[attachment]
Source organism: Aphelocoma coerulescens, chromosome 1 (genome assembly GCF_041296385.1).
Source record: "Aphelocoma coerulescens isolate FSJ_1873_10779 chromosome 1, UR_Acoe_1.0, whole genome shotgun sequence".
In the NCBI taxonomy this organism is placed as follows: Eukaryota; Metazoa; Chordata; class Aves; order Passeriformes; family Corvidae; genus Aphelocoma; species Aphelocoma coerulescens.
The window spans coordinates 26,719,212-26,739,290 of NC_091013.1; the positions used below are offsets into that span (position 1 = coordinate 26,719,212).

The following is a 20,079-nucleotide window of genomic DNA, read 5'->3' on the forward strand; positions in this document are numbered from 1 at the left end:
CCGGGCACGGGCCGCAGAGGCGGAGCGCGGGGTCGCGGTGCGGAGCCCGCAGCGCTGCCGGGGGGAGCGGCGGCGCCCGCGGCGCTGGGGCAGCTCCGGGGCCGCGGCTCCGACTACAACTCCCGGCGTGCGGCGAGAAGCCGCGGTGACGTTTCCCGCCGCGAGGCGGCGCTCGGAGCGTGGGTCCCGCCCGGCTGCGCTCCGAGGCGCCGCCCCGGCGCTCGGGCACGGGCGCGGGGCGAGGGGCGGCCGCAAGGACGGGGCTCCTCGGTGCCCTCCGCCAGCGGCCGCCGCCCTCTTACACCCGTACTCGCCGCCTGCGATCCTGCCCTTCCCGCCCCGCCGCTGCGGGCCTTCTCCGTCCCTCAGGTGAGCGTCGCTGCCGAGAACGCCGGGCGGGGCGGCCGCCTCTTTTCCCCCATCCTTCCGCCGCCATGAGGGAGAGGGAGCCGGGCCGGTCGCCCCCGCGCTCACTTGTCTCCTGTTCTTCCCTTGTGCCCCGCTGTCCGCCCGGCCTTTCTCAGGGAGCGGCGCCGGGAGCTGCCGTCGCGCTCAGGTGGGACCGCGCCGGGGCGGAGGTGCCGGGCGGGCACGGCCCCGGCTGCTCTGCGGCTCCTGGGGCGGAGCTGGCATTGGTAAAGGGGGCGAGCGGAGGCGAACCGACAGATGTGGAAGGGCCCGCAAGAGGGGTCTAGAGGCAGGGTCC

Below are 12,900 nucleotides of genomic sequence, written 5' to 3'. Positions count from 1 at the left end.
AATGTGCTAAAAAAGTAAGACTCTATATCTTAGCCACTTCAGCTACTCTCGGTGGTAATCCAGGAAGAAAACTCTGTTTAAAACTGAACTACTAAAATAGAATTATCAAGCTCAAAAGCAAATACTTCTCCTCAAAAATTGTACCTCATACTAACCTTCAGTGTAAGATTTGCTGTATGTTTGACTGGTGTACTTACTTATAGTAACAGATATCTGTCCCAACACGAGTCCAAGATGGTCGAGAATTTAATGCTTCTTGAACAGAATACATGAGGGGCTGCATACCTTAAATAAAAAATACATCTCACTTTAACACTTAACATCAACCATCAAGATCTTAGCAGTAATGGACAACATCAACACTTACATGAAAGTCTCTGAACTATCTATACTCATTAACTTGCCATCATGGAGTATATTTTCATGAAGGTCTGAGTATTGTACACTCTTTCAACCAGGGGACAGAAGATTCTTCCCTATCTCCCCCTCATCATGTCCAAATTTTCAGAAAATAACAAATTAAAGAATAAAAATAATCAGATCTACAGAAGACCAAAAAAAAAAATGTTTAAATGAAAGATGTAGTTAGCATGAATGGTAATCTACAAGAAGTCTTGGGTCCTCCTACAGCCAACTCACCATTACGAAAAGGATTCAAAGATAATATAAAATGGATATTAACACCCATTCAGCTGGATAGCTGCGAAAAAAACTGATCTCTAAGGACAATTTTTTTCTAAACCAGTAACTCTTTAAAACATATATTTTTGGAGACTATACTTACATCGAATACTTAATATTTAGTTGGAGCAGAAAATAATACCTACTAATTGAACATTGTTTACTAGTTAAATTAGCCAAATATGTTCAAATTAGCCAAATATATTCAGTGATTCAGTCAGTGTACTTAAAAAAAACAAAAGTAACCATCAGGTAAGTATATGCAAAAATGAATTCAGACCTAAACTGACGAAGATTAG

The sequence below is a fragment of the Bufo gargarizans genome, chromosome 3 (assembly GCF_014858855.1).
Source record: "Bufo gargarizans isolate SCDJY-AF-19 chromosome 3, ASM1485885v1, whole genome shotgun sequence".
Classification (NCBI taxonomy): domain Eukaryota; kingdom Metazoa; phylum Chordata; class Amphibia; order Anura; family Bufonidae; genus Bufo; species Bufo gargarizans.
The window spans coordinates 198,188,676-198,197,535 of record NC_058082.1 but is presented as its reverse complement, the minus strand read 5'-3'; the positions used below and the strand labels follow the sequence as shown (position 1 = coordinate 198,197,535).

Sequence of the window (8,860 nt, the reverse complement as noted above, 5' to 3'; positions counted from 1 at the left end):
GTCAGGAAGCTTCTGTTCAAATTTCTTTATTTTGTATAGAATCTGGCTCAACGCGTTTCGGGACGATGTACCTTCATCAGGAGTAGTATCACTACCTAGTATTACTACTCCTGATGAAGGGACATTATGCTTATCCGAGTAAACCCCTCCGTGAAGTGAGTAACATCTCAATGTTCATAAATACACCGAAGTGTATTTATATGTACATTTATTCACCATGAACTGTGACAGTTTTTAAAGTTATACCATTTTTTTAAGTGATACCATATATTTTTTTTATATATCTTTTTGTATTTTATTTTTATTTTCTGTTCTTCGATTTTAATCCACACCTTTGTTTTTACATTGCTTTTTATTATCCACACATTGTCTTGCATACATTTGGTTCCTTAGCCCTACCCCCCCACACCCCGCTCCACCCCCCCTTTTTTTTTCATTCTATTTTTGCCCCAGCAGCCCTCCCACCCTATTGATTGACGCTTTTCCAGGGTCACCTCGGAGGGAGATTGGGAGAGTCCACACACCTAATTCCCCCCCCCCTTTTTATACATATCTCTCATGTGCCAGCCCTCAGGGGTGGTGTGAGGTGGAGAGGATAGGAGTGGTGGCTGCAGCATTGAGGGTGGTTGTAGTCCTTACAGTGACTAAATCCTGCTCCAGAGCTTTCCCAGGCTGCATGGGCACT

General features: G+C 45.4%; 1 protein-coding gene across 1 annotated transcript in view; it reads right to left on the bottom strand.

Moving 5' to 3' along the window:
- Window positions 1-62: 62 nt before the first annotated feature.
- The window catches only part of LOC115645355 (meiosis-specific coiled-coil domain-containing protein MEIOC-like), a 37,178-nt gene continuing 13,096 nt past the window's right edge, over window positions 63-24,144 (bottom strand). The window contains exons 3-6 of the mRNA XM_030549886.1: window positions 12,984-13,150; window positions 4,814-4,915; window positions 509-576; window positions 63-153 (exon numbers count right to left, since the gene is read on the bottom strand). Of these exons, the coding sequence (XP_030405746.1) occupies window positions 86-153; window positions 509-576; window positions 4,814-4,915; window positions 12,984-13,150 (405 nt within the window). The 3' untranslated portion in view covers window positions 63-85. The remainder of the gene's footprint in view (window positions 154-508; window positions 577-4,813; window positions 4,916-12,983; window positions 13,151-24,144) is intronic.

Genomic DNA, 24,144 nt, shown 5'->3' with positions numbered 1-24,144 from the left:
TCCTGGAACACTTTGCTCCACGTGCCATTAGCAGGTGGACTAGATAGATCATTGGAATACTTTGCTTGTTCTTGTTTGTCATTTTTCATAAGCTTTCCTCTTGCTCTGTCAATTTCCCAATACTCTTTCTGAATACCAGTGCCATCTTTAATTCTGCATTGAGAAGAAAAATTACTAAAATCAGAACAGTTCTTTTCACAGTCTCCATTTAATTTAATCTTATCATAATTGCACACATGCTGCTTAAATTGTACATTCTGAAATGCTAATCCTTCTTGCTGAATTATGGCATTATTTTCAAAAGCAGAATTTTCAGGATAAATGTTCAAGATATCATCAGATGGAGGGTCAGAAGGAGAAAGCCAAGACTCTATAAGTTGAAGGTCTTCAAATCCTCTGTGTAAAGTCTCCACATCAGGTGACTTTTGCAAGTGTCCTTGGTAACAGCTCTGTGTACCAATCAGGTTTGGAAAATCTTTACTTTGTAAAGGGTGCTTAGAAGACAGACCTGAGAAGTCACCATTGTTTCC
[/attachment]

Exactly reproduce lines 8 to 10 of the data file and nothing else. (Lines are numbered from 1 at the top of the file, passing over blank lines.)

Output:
AATGTGCTAAAAAAGTAAGACTCTATATCTTAGCCACTTCAGCTACTCTCGGTGGTAATCCAGGAAGAAAACTCTGTTTAAAACTGAACTACTAAAATAGAATTATCAAGCTCAAAAGCAAATACTTCTCCTCAAAAATTGTACCTCATACTAACCTTCAGTGTAAGATTTGCTGTATGTTTGACTGGTGTACTTACTTATAGTAACAGATATCTGTCCCAACACGAGTCCAAGATGGTCGAGAATTTAATGCTTCTTGAACAGAATACATGAGGGGCTGCATACCTTAAATAAAAAATACATCTCACTTTAACACTTAACATCAACCATCAAGATCTTAGCAGTAATGGACAACATCAACACTTACATGAAAGTCTCTGAACTATCTATACTCATTAACTTGCCATCATGGAGTATATTTTCATGAAGGTCTGAGTATTGTACACTCTTTCAACCAGGGGACAGAAGATTCTTCCCTATCTCCCCCTCATCATGTCCAAATTTTCAGAAAATAACAAATTAAAGAATAAAAATAATCAGATCTACAGAAGACCAAAAAAAAAAATGTTTAAATGAAAGATGTAGTTAGCATGAATGGTAATCTACAAGAAGTCTTGGGTCCTCCTACAGCCAACTCACCATTACGAAAAGGATTCAAAGATAATATAAAATGGATATTAACACCCATTCAGCTGGATAGCTGCGAAAAAAACTGATCTCTAAGGACAATTTTTTTCTAAACCAGTAACTCTTTAAAACATATATTTTTGGAGACTATACTTACATCGAATACTTAATATTTAGTTGGAGCAGAAAATAATACCTACTAATTGAACATTGTTTACTAGTTAAATTAGCCAAATATGTTCAAATTAGCCAAATATATTCAGTGATTCAGTCAGTGTACTTAAAAAAAACAAAAGTAACCATCAGGTAAGTATATGCAAAAATGAATTCAGACCTAAACTGACGAAGATTAG

The sequence below is a fragment of the Bufo gargarizans genome, chromosome 3 (assembly GCF_014858855.1).
Source record: "Bufo gargarizans isolate SCDJY-AF-19 chromosome 3, ASM1485885v1, whole genome shotgun sequence".